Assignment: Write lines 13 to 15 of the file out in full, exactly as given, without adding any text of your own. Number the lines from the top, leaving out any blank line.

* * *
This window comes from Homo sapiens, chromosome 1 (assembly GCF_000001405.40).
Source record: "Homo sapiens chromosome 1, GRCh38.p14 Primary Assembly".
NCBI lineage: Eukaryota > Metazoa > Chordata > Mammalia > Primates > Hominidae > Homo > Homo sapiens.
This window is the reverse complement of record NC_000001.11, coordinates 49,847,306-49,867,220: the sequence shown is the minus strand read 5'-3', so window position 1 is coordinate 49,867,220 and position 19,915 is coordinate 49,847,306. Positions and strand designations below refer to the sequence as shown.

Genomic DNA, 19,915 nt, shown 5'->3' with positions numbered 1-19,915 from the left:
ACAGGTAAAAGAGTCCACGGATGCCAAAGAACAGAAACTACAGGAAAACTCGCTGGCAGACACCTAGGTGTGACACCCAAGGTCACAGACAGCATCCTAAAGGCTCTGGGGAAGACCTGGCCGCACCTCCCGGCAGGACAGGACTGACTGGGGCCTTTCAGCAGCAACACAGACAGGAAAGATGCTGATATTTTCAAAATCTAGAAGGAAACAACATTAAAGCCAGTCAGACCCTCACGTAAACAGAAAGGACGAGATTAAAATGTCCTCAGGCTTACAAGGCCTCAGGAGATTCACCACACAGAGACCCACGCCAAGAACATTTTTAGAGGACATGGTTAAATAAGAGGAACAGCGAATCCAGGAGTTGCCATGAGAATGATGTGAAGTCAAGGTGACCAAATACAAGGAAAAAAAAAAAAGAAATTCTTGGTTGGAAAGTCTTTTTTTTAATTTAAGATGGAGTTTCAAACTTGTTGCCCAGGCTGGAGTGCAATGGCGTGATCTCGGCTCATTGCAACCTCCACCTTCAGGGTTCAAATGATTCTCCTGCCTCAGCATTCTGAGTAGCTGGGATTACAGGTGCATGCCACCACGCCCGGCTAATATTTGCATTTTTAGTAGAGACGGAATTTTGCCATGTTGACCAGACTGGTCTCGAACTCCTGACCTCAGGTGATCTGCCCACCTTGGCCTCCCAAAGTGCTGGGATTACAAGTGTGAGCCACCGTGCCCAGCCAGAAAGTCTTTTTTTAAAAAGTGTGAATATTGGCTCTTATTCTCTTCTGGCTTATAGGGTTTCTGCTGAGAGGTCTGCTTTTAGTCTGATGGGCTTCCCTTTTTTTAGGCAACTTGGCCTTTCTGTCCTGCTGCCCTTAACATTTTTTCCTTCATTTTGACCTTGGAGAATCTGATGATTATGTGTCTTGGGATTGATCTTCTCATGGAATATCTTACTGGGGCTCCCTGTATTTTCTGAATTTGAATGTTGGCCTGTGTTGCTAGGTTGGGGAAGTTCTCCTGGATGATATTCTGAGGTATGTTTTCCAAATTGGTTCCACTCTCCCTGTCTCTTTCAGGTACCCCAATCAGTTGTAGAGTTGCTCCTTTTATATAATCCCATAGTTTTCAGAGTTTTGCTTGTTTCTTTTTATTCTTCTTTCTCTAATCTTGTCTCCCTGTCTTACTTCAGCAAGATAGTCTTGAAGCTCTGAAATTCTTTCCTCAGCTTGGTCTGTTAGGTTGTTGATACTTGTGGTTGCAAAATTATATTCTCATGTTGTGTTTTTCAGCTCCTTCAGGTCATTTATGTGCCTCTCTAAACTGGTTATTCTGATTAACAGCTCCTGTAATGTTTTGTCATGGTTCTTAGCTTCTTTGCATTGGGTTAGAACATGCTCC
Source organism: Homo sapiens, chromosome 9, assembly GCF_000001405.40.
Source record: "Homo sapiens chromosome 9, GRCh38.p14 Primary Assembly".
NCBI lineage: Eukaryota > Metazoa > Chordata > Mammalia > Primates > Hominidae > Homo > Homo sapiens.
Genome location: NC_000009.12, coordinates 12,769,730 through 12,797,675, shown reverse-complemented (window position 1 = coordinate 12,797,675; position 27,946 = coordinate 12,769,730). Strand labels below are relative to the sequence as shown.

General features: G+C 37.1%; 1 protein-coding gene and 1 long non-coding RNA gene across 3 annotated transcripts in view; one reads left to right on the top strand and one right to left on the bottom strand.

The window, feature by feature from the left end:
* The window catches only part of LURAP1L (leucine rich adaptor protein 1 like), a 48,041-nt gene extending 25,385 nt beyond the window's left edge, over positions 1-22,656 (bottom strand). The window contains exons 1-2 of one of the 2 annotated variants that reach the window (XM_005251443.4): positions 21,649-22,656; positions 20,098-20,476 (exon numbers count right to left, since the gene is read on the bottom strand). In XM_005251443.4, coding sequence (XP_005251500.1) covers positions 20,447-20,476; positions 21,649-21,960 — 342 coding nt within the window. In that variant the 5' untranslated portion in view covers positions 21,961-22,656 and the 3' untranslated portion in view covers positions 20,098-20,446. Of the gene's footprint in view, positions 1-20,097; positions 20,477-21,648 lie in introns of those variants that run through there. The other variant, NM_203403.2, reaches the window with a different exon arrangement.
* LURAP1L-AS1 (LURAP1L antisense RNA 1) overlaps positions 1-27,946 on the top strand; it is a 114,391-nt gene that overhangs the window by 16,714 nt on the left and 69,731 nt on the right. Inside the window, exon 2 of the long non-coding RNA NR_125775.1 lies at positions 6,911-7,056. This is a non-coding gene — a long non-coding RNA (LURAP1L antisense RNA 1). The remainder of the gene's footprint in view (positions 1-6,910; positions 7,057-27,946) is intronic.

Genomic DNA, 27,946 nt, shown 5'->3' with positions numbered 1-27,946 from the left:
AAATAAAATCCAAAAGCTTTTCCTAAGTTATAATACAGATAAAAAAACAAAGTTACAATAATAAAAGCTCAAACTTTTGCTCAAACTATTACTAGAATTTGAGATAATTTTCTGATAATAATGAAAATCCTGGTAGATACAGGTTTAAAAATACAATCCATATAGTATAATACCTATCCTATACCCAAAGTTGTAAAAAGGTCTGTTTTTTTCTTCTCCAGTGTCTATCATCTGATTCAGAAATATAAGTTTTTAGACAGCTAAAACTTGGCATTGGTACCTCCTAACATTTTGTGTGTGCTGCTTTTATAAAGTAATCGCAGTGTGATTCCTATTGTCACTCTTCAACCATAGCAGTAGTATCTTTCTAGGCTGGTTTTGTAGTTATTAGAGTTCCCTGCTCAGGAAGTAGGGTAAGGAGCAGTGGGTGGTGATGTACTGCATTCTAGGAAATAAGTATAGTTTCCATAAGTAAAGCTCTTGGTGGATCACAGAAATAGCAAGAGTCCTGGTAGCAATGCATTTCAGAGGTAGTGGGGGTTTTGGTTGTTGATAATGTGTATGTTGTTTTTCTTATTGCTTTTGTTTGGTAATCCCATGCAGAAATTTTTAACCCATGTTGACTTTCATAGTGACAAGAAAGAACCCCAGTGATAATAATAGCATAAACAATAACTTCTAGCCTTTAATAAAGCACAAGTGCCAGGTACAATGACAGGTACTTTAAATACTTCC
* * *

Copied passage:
* The window catches only part of LURAP1L (leucine rich adaptor protein 1 like), a 48,041-nt gene extending 25,385 nt beyond the window's left edge, over positions 1-22,656 (bottom strand). The window contains exons 1-2 of one of the 2 annotated variants that reach the window (XM_005251443.4): positions 21,649-22,656; positions 20,098-20,476 (exon numbers count right to left, since the gene is read on the bottom strand). In XM_005251443.4, coding sequence (XP_005251500.1) covers positions 20,447-20,476; positions 21,649-21,960 — 342 coding nt within the window. In that variant the 5' untranslated portion in view covers positions 21,961-22,656 and the 3' untranslated portion in view covers positions 20,098-20,446. Of the gene's footprint in view, positions 1-20,097; positions 20,477-21,648 lie in introns of those variants that run through there. The other variant, NM_203403.2, reaches the window with a different exon arrangement.
* LURAP1L-AS1 (LURAP1L antisense RNA 1) overlaps positions 1-27,946 on the top strand; it is a 114,391-nt gene that overhangs the window by 16,714 nt on the left and 69,731 nt on the right. Inside the window, exon 2 of the long non-coding RNA NR_125775.1 lies at positions 6,911-7,056. This is a non-coding gene — a long non-coding RNA (LURAP1L antisense RNA 1). The remainder of the gene's footprint in view (positions 1-6,910; positions 7,057-27,946) is intronic.

Genomic DNA, 27,946 nt, shown 5'->3' with positions numbered 1-27,946 from the left: